The way you handle little things is a good sign of how you will handle big things. The typical philosophy by human standards is: If you can’t handle what is yours, why would anyone trust you to handle something that is not yours? But Jesus gives it a new twist -- He says we’ve already been entrusted with gifts from God that are not ours to own, but only granted for us to manage during our lifetime. If we cannot manage these lesser gifts, these temporary earthly possessions that God has given, then why would we expect to receive the higher gifts, the eternal riches? What we receive there as your eternal gift will depend much on how faithfully we invest what he has given us on loan to manage here in this life.
Two Masters - Choose
Jesus wraps up his parable with this summation.
- Imagine you’re a servant and you have two masters giving you orders. What are you going to do when they have conflicting demands? You can’t serve both, so you’ll either hate the first and love the second, or you’ll faithfully serve the first and despise the second. One master is God and the other is money. You can’t serve them both. (Luke 16:13 (VOICE))
Jesus says all this to his disciples, but it is the Pharisees within earshot that respond. It wouldn’t surprise me at all if that was his intent. Just like a parent with multiple children talks to one child, it is the others who overhear and learn something about themselves that they would not have if they have been spoken to directly. After the direct approach with the parables of the previous chapter got Jesus nowhere, he speaks to his disciples, perhaps with the hope that with the less directly confrontational approach, their defenses would be lowered and they would overhear and respond more positively.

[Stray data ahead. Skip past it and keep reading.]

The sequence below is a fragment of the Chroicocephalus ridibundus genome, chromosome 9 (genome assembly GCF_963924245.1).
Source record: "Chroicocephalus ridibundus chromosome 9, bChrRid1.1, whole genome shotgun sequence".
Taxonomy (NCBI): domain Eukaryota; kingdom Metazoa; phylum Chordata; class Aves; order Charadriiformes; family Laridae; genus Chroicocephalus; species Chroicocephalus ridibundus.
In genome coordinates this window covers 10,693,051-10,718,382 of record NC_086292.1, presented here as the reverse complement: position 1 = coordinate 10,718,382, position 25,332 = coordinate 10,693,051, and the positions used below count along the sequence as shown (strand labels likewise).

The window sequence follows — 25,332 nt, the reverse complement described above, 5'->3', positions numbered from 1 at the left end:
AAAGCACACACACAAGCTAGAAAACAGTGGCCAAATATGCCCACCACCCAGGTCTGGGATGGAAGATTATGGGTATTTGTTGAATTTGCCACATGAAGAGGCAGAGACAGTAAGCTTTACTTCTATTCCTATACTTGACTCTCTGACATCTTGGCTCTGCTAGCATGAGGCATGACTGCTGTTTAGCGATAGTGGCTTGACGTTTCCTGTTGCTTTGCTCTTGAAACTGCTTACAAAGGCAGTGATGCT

Of course, the danger of this kind of indirect teaching is that the overhearing child doesn’t make the connection between the lesson and their own life – and no application is made. It would also be easy for the modern reader to overhear and isolate the lesson only to the religious leaders of that day and not apply to our modern living. But the trap they were in remains a dangerous temptation to which we are susceptible even today.
The words of Jesus were not dismissed. Even only overhearing, they started scoffing. Just as they were critical of Jesus’ hanging out with people who most needed to hear God’s word, they are now critical of him for warning about the tempting danger of greedily falling in love with and being owned by material things and/or its perceived benefits.
Tying into a parallel passage in Matthew 6, we could say that these particular people gave to charity, but not to help the needy, they prayed often and publicly, but not to talk to God, they fasted, but not to open themselves up to God’s nourishment. In a similar way, they loved wealth because they saw it as yet another public display of how good and spiritual and important they were -- because for them, wealth was granted by God as a special blessing and reward for following his will. To them, their wealth meant they were more highly honored by God than this poor rabbi and his followers who left whatever wealth they had to follow him, and it was laughable for him to warn about the dangers of (usually ill-gotten) money when they saw it as a sign of blessing. How important could they be if God honored them with so few material possessions?
Mocking / Appearances
- The Pharisees overheard all this, and they started mocking Jesus because they really loved money. Jesus ([said] to the Pharisees): You’ve made your choice. Your ambition is to look good in front of other people, not God. But God sees through to your hearts. He values things differently from you. The goals you and your peers are reaching for [---] God detests. (Luke 16:14-15 (VOICE))
- They are on constant alert, looking for angles, surviving by their wits. I want you to be smart in the same way—but for what is right—using every adversity to stimulate you to creative survival, to concentrate your attention on the bare essentials, so you’ll live, really live, and not complacently just get by on good behavior.” (Luke 16:8b (MSG))
Closing Hymn # 398 (vv 1,3,5) Jesus Calls Us
Closing Blessing Now being gifted to bring love and compassion to all on your earth, go to bring help and healing by resembling more and more the kind of people he calls us to be. Amen.